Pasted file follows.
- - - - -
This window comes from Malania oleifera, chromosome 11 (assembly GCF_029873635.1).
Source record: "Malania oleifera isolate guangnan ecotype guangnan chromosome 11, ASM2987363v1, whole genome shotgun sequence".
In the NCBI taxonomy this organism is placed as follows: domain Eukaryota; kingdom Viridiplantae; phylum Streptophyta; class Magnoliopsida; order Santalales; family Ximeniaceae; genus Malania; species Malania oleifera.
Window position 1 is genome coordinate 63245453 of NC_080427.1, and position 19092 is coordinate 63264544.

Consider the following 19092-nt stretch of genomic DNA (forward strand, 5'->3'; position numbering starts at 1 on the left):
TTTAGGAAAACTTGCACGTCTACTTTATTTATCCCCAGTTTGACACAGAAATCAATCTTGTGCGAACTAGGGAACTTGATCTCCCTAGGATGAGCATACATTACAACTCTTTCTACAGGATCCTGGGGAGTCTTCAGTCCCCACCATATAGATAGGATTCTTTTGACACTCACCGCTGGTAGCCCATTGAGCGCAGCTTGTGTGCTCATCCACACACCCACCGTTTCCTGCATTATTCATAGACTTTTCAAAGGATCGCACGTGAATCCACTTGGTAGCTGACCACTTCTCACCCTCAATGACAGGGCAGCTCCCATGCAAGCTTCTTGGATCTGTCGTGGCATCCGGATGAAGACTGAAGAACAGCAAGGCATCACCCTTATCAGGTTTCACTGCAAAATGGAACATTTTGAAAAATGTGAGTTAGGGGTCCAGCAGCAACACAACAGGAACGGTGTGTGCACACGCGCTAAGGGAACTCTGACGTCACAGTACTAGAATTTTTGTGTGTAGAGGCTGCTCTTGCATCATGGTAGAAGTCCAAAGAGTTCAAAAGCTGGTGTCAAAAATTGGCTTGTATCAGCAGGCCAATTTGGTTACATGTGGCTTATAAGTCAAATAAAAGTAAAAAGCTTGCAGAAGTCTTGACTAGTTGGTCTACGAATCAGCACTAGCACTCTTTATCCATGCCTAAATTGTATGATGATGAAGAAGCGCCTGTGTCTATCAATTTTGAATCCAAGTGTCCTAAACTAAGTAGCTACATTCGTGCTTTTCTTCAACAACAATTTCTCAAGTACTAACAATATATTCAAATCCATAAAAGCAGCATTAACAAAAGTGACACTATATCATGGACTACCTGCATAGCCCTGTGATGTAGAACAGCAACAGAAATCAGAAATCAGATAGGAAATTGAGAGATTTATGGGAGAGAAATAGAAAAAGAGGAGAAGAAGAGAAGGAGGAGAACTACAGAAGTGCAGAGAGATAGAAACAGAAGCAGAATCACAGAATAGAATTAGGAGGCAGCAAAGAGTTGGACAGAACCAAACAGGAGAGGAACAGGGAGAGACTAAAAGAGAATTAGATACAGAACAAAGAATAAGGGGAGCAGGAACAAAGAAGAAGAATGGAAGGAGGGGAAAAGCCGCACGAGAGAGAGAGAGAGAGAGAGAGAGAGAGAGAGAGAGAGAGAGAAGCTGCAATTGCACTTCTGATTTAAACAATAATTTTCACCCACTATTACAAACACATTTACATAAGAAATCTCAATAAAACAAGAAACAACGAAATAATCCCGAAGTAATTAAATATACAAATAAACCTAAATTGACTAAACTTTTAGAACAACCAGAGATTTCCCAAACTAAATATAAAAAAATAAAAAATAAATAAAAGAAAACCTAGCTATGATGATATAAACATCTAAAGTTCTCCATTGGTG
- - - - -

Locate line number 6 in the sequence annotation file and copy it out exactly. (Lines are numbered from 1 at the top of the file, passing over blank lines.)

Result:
TTTAGGAAAACTTGCACGTCTACTTTATTTATCCCCAGTTTGACACAGAAATCAATCTTGTGCGAACTAGGGAACTTGATCTCCCTAGGATGAGCATACATTACAACTCTTTCTACAGGATCCTGGGGAGTCTTCAGTCCCCACCATATAGATAGGATTCTTTTGACACTCACCGCTGGTAGCCCATTGAGCGCAGCTTGTGTGCTCATCCACACACCCACCGTTTCCTGCATTATTCATAGACTTTTCAAAGGATCGCACGTGAATCCACTTGGTAGCTGACCACTTCTCACCCTCAATGACAGGGCAGCTCCCATGCAAGCTTCTTGGATCTGTCGTGGCATCCGGATGAAGACTGAAGAACAGCAAGGCATCACCCTTATCAGGTTTCACTGCAAAATGGAACATTTTGAAAAATGTGAGTTAGGGGTCCAGCAGCAACACAACAGGAACGGTGTGTGCACACGCGCTAAGGGAACTCTGACGTCACAGTACTAGAATTTTTGTGTGTAGAGGCTGCTCTTGCATCATGGTAGAAGTCCAAAGAGTTCAAAAGCTGGTGTCAAAAATTGGCTTGTATCAGCAGGCCAATTTGGTTACATGTGGCTTATAAGTCAAATAAAAGTAAAAAGCTTGCAGAAGTCTTGACTAGTTGGTCTACGAATCAGCACTAGCACTCTTTATCCATGCCTAAATTGTATGATGATGAAGAAGCGCCTGTGTCTATCAATTTTGAATCCAAGTGTCCTAAACTAAGTAGCTACATTCGTGCTTTTCTTCAACAACAATTTCTCAAGTACTAACAATATATTCAAATCCATAAAAGCAGCATTAACAAAAGTGACACTATATCATGGACTACCTGCATAGCCCTGTGATGTAGAACAGCAACAGAAATCAGAAATCAGATAGGAAATTGAGAGATTTATGGGAGAGAAATAGAAAAAGAGGAGAAGAAGAGAAGGAGGAGAACTACAGAAGTGCAGAGAGATAGAAACAGAAGCAGAATCACAGAATAGAATTAGGAGGCAGCAAAGAGTTGGACAGAACCAAACAGGAGAGGAACAGGGAGAGACTAAAAGAGAATTAGATACAGAACAAAGAATAAGGGGAGCAGGAACAAAGAAGAAGAATGGAAGGAGGGGAAAAGCCGCACGAGAGAGAGAGAGAGAGAGAGAGAGAGAGAGAGAGAGAGAGAGAAGCTGCAATTGCACTTCTGATTTAAACAATAATTTTCACCCACTATTACAAACACATTTACATAAGAAATCTCAATAAAACAAGAAACAACGAAATAATCCCGAAGTAATTAAATATACAAATAAACCTAAATTGACTAAACTTTTAGAACAACCAGAGATTTCCCAAACTAAATATAAAAAAATAAAAAATAAATAAAAGAAAACCTAGCTATGATGATATAAACATCTAAAGTTCTCCATTGGTG